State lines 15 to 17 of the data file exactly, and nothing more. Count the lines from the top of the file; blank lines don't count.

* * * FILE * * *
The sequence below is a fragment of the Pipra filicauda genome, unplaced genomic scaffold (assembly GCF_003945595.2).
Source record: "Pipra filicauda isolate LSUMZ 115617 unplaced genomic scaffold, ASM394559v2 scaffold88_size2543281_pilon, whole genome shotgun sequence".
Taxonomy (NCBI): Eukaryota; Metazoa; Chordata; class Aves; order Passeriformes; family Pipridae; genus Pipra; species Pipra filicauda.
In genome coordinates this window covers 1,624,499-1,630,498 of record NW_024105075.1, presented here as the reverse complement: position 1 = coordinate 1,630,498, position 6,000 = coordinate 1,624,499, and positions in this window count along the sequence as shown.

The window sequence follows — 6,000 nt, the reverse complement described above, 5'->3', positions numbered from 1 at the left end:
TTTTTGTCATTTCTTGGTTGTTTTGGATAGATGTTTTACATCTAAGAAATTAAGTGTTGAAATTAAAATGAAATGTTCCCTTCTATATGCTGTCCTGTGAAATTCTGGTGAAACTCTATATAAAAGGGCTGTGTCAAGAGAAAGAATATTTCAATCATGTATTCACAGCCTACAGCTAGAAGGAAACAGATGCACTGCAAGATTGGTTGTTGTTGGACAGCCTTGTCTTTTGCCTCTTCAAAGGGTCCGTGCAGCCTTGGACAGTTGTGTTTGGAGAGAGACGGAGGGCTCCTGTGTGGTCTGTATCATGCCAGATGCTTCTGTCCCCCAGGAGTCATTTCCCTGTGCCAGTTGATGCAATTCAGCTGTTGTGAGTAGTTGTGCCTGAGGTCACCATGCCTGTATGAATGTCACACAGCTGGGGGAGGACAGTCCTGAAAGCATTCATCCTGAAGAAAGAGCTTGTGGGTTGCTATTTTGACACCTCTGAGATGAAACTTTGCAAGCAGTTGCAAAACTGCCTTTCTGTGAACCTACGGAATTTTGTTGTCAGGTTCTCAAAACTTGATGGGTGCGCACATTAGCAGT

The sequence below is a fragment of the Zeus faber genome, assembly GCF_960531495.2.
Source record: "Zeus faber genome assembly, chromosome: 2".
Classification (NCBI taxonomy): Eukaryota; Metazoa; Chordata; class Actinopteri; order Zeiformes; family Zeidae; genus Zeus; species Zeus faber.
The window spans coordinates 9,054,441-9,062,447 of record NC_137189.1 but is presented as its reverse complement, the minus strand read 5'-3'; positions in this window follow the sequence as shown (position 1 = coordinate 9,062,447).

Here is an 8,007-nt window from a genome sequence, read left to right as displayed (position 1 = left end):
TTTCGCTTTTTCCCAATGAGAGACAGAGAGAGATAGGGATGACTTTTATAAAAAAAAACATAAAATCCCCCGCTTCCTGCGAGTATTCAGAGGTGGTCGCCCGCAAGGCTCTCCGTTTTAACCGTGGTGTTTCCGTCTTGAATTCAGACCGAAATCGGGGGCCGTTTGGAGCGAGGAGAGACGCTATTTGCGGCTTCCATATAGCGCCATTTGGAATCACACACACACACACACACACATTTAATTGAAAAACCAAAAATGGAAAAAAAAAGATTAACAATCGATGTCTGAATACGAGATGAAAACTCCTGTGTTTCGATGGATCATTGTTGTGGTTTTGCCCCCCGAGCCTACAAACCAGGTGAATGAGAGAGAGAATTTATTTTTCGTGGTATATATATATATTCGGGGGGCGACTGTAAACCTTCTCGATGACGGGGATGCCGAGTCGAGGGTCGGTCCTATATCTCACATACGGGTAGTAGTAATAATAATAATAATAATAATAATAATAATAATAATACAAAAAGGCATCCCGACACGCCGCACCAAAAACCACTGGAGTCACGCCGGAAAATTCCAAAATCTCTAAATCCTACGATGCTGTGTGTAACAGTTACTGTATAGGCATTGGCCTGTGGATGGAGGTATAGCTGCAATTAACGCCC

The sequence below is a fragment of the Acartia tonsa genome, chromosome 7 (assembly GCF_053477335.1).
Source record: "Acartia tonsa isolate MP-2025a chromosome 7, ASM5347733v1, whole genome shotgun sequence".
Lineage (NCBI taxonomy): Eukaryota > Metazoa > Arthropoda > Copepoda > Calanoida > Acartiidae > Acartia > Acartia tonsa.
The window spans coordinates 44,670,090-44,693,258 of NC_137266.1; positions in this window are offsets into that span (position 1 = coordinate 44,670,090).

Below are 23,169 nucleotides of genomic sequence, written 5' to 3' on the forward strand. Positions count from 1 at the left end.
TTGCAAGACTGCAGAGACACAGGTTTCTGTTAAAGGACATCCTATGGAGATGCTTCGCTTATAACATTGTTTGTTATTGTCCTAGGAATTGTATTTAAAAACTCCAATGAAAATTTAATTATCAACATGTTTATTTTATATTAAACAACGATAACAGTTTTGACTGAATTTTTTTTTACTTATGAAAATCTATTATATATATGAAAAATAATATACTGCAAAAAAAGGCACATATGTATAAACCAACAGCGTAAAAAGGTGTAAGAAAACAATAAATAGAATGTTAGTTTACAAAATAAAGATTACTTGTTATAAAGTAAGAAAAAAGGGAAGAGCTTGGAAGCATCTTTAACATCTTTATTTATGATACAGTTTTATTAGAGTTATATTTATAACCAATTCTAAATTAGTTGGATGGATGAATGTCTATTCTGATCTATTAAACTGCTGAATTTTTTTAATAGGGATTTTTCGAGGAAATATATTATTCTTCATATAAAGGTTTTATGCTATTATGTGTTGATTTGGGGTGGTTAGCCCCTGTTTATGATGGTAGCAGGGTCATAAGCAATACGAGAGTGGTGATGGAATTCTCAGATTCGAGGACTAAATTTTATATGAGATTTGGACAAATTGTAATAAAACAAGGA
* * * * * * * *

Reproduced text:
Lineage (NCBI taxonomy): Eukaryota > Metazoa > Arthropoda > Copepoda > Calanoida > Acartiidae > Acartia > Acartia tonsa.
The window spans coordinates 44,670,090-44,693,258 of NC_137266.1; positions in this window are offsets into that span (position 1 = coordinate 44,670,090).

Below are 23,169 nucleotides of genomic sequence, written 5' to 3' on the forward strand. Positions count from 1 at the left end.